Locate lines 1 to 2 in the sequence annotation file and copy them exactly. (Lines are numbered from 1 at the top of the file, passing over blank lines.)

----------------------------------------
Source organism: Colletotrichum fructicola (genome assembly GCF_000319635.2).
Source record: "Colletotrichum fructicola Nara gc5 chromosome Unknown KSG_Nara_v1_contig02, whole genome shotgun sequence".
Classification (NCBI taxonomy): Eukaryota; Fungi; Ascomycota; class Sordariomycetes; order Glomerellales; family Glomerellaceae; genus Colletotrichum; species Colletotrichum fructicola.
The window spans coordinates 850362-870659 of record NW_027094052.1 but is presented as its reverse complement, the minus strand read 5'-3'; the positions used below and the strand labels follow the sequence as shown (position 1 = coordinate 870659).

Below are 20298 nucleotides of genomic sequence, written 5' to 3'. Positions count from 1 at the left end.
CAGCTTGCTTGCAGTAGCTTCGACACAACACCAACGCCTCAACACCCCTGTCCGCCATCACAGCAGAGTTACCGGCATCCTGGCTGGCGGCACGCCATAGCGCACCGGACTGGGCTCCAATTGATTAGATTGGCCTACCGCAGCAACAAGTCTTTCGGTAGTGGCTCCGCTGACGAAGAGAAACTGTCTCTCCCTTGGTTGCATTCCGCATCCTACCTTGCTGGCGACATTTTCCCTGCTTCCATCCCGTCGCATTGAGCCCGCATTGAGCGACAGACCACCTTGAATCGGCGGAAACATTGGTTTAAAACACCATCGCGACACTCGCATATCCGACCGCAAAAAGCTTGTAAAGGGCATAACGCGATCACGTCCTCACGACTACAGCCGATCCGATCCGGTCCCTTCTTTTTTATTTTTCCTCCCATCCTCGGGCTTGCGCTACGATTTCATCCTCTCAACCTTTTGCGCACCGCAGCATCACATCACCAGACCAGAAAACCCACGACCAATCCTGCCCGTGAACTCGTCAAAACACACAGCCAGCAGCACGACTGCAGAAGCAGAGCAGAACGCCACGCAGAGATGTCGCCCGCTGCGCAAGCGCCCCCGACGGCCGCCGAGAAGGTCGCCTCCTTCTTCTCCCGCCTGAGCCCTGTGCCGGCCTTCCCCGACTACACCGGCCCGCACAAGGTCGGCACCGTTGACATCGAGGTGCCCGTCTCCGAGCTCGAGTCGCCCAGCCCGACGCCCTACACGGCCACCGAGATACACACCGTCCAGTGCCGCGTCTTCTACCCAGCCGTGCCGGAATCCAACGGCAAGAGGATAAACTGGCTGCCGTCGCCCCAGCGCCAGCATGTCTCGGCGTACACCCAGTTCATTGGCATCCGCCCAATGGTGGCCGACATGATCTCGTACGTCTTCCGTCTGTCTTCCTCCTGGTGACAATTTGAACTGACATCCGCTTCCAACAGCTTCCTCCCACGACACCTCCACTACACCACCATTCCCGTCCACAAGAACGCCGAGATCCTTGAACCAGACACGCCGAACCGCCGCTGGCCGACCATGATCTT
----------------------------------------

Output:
Source organism: Colletotrichum fructicola (genome assembly GCF_000319635.2).
Source record: "Colletotrichum fructicola Nara gc5 chromosome Unknown KSG_Nara_v1_contig02, whole genome shotgun sequence".